Identification of Cytochrome P450 Isoforms Involved in the Metabolism of Paroxetine and Estimation of Their Importance for Human Paroxetine Metabolism Using a Population-based Simulator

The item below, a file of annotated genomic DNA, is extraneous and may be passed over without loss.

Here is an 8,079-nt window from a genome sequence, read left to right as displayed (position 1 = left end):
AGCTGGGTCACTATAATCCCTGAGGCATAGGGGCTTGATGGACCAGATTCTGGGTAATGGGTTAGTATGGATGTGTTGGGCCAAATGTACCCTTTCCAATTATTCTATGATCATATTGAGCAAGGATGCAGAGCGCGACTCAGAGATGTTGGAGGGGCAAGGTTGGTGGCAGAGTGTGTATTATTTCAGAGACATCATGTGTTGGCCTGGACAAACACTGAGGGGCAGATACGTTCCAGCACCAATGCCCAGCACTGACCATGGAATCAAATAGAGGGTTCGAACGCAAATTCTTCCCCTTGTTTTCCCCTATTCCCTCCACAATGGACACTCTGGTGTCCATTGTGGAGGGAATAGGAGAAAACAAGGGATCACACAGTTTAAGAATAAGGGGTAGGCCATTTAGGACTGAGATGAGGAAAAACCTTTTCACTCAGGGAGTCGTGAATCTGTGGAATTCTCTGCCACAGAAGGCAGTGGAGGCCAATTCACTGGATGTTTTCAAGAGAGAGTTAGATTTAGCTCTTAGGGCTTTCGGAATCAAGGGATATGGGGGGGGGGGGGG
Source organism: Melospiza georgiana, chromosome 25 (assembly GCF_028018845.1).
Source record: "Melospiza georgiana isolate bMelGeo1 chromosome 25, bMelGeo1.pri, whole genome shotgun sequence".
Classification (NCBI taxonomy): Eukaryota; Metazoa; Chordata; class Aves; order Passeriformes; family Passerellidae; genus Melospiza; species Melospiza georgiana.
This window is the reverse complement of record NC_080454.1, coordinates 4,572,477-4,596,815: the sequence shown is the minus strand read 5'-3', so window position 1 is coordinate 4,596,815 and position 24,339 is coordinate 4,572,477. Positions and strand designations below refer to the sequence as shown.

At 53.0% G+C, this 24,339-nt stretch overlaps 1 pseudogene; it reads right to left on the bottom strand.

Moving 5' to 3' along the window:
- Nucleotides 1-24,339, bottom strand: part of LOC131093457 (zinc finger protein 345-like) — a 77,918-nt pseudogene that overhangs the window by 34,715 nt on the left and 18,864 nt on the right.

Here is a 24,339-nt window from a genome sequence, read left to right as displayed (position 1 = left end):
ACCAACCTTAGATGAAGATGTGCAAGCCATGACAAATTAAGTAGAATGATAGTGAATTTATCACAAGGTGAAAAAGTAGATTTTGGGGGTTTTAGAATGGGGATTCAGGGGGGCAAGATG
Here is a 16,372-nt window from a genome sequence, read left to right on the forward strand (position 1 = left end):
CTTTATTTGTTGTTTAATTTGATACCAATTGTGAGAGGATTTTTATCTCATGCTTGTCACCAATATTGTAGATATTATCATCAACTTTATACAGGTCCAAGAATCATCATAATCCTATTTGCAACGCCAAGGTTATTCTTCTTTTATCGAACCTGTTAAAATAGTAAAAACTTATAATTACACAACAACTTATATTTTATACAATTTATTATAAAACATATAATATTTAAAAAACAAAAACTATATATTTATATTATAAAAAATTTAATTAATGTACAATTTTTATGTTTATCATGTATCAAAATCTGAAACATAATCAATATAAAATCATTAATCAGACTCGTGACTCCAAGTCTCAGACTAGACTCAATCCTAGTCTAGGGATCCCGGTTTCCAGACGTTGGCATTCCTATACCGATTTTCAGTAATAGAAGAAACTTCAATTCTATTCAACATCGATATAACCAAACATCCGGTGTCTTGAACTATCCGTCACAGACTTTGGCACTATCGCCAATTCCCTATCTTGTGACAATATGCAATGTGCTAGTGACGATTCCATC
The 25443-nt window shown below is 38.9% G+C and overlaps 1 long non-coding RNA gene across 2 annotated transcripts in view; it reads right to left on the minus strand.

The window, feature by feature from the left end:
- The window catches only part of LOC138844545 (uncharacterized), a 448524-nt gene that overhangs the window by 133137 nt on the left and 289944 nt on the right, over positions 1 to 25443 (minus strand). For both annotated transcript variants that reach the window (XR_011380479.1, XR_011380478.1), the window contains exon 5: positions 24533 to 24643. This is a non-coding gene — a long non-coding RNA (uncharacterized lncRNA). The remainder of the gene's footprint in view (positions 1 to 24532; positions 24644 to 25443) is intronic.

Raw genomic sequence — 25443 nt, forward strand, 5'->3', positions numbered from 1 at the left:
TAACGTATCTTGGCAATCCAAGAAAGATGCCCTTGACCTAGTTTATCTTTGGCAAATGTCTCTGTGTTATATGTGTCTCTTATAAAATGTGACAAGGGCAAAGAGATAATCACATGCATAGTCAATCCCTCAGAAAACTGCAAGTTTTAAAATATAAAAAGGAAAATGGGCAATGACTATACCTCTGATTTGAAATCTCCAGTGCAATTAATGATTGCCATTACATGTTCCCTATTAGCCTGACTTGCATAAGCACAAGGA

We identify here for the first time the low-affinity cytochrome P450 (P450) isoforms that metabolize paroxetine, using cDNA-expressed human P450s measuring substrate depletion and paroxetine-catechol (product) formation by liquid chromatography-tandem mass spectrometry. CYP1A2, CYP2C19, CYP2D6, CYP3A4, and CYP3A5 were identified as paroxetine-catechol-forming P450 isoforms, and CYP2C19 and CYP2D6 were identified as metabolizing P450 isoforms by substrate depletion. Michaelis-Menten constants Km and Vmax were determined by product formation and substrate depletion. Using selective inhibitory studies and a relative activity factor approach for pooled and single-donor human liver microsomes, we confirmed involvement of the identified P450 isoforms for paroxetine-catechol formation at 1 and 20 muM paroxetine. In addition, we used the population-based simulator Simcyp® to estimate the importance of the identified paroxetine-metabolizing P450 isoforms for human metabolism, taking mechanism-based inhibition into account. The amount of active hepatic CYP2D6 and CYP3A4 (not inactivated by mechanism-based inhibition) was also estimated by Simcyp®. For extensive and poor metabolizers of CYP2D6, Simcyp®-estimated pharmacokinetic profiles were in good agreement with those reported in published in vivo studies. Considering the kinetic parameters, inhibition results, relative activity factor calculations, and Simcyp® simulations, CYP2D6 (high affinity) and CYP3A4 (low affinity) are most likely to be the major contributors to paroxetine metabolism in humans. For some individuals CYP1A2 could be of importance for paroxetine metabolism, whereas the importance of CYP2C19 and CYP3A5 is probably limited..